What would you do if you discovered a huge family secret when you were ten years old that shook your world? Paul Joseph Fronczak learned from old news clippings that he had been abandoned in front of a New Jersey store as a toddler. FBI agents determined he was the missing child of a Chicago couple whose infant had been kidnapped from the hospital two years earlier. Reunited with his supposed parents, Paul grew up wondering if he really was the son of Chester and Dora Fronczak.
Fast forward forty years, when Paul’s own child was born. What was the truth? Was he the kidnapped son, restored to his rightful parents? If not, who was he and why had he been abandoned? The answer was in his DNA. A simple cheek swab test proved that he was not the biological son of the Fronczaks.
After Paul discovered that he wasn’t the son of Chester and Dora, he knew he needed help to find the answers to his questions. On April 25, 2013 he went public with his story via a local news station and soon all the major networks had picked it up. The story prompted two contacts with offers to help: Matt Deighton from Ancestry.com and CeCe Moore. Both volunteered to help Paul solve the mystery of his birth through autosomal DNA.
I met and talked with CeCe Moore at RootsTech 2017. CeCe is an independent professional genetic genealogist and media consultant. She has appeared on numerous television shows and writes the popular blog, Your Genetic Genealogist.
She gave a fascinating keynote for the Saturday morning session at RootsTech 2017. An excerpt from that presentation gives a peek into the world of DNA testing.
“As human beings we long to connect, to our history and to each other. To know where we fit into the grand scheme of things. We’re all searching for something. For many, these long sought answers have come through DNA testing and genetic genealogy. It’s providing answers to hundred of thousands of people, perhaps even millions. Our genealogy is truly coming alive through our very own DNA.”
CeCe was one of a team of genealogists that worked tirelessly to reconnect Paul with his biological family. The book details the good and bad leads, the hopes raised and dashed, the secrets.
Why did Paul feel such a need to discover who he was? He writes:
What do we mean when we talk about identity? Is it just the names and dates and numbers we believe define us? It can’t be, because those are so easily taken from us – in this country, someone’s identity is stolen every two seconds. Is it our features? Our thoughts? Our memories? No, those are fragile and fleeting too. So what is it then? What defines us? What makes us who we are?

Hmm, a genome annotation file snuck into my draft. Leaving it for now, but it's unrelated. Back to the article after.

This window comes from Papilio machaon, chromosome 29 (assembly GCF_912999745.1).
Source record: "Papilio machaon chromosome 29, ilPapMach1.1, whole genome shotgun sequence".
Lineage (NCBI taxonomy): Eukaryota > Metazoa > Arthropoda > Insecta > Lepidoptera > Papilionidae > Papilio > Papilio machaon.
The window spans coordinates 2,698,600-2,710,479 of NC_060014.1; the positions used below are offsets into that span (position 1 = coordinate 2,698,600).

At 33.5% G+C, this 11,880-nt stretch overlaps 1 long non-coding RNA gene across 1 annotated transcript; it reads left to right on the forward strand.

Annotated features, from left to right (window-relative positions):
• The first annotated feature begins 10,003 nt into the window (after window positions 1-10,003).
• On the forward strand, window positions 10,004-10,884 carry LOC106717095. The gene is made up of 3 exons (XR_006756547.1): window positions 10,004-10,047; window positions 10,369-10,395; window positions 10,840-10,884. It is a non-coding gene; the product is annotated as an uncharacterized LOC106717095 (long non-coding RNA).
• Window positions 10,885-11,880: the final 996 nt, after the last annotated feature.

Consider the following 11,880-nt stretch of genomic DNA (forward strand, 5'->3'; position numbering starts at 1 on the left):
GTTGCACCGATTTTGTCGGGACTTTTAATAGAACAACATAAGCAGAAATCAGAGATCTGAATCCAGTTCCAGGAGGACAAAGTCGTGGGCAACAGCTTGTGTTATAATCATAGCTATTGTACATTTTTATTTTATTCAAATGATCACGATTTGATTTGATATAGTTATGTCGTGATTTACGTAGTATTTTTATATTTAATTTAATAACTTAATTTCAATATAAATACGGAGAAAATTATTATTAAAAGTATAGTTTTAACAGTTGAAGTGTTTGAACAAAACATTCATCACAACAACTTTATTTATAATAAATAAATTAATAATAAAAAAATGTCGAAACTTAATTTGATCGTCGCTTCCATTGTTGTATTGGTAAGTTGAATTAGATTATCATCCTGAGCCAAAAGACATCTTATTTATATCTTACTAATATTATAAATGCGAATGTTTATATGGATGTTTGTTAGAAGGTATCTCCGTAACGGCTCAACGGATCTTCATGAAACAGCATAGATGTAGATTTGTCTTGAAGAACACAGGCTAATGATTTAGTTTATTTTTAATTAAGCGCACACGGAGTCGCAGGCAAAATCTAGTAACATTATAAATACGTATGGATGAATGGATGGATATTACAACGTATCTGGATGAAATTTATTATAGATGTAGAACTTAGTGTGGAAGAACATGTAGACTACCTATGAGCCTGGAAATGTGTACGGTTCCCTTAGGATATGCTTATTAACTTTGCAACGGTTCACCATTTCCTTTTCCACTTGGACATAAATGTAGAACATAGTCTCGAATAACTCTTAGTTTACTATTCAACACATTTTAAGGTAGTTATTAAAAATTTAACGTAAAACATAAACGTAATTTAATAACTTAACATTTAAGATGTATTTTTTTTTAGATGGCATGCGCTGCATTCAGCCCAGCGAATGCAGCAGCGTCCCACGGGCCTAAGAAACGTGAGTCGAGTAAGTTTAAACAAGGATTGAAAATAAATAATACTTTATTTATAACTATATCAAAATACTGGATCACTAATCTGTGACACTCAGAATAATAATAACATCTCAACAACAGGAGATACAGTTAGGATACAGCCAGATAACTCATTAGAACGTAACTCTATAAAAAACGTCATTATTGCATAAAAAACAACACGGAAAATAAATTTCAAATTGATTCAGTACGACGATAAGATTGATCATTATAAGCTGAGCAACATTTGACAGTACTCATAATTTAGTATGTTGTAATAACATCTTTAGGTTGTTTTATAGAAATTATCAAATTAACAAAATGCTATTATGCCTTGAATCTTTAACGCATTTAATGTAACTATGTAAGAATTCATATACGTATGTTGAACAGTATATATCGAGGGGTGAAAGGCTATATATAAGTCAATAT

DNA testing for adoptees, orphans, and foundlings is growing exponentially. Skeletons in the closet are jumping out right and left. The DNA Detectives Facebook group, started by CeCe Moore currently has over 50,000 members and almost every day someone writes about being reunited with their biological family. The stories can be joyful but also heartbreaking.
I know a little about adoptees. My younger sister, Nancy, was adopted when I was six years old. She too wanted to know where she came from. Several years ago I helped her track down her biological mother with some old-fashioned forensic genealogy. Meeting her biological family put her questions to rest. She shared her feelings and experiences as an adoptee on her blog, “Nancy an LDS woman on the brink.”
I met my sister’s biological mother and siblings at her son’s wedding last fall. I saw the genetic ties in her brother that looks just like my nephew. Although my sister looks nothing like me and we laugh when people tell us we look like sisters, we are sisters in the true sense of the word. We love and support each other through all of life’s sorrows and triumphs.
Do you know an adoptee, foundling, or orphan? Is there one in your family tree? If so, DNA just might be the key to answering the huge questions of identity. Reading The Foundling: The True Story of a Kidnapping, a Family Secret, and My Search for the Real Me can give you some valuable insight into that world and DNA testing. Enjoy!